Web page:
Thursday, May 20, 2010

Oh No MoCo...Again

Watch Montgomery County Councilman George Leventhal insult constituents who oppose the misguided county carbon tax he favors then pat himself on the back for his ingenuity.

Montgomery’s carbon tax would put a $5 levy on each ton of carbon dioxide any company produces over 1 million tons. The tax would affect only one company, Mirant, which operates a coal-fired plant in Dickerson, MD. Supporters of the tax say the county would reap $15 million from the tax.

Remember businesses don’t pay taxes. They pass the cost of taxes on to consumers, in this case the utilities, which purchase the power from Mirant and the Maryland ratepayers to whom the utilities sell that power. In essence, Montgomery’s carbon tax is a regulatory tax foisted upon all Maryland utility customers.

Furthermore, it’s not the most economically sound course to tax a coal-fired power plant in Maryland, a state which generates 60% of it’s energy above the national average from coal.

Environmentalists will naturally counter that the externality of carbon dioxide emissions, which they allege drives global warming, is far more costly than the proposed tax. However, that presumption rests on the fallacy that reduced carbon dioxide emissions equal lower temperatures. They don’t, which is why environmentalists couch their arguments in terms of reduced carbon dioxide levels not temperature increase averted. Case in point, the Waxman-Markey the federal cap and trade bill passed by the House would surely reduce carbon emissions (while increasing energy bills and unemployment) but result in a meaningless one nine-hundredth of a degree change in average global temperature by 2050.

Millionaires are fleeing, County Executive Ike Leggett wants to raise energy taxes on business that create jobs, council members side with public sector unions against solutions to budget crises the unions caused, and now Leventhal insults citizens who show the temerity to question the efficacy of a dubious tax.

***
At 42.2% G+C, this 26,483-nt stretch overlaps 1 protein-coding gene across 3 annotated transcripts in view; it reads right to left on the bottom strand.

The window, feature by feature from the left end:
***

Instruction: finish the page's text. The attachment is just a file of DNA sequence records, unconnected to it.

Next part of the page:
Seriously, what’s the matter with Montgomery County?


Bruce said...

"Remember businesses don't pay taxes."

A strong competitor for the least well-founded claim ever made on this blog, within a strong field.

When a transaction is taxed, all parties to the transaction bear the burden of the tax. The relative blunt is borne according to the price/supply elasticity of each. When businesses are taxed, both businesses and consumers are hurt; consumers will put up with some price increases and not others, and businesses will put up with some lost sales/profits and not others without raising prices.

Essentially a tax imposes three burdens: a depression of price efficiency for the buyer, a depression of net profit for the owner and a loss of utility for each from deadweight loss of lost trade.

What's ironic is that it would strengthen your argument to note that both businesses AND consumers eat this tax and businesses themselves ARE consumers as well (per Say's Law.

streiff said...

sorry, this is just economic ignorance on one level and an inability to read your own post (in this case the last sentence of your second paragraph) and comprehend it on another.

Business may collect taxes but they don't pay taxes. Take a sales tax, for instance, the consumer pays the tax on the sale. The business collects and remits it to the state. The business does not pay the tax.

Businesses simply build taxes into their pricing structure. If you've ever worked in a business, or taken an accounting course. you know this.

To claim that a tax necessarily imposes a depression of net profit on a business is just nonsense unless you are assuming a situation where you are forbidden to raise prices (like rent controlled apartments) or where significant numbers of customers can cross state lines and by the product cheaper. It would be accurate to say that it reduces the percent profit of the business but not the net profit.

Mark Newgent said...

Bruce, you also ingore the fact that that the tax will in no way fulfill it's intented purpose--restraining global warming.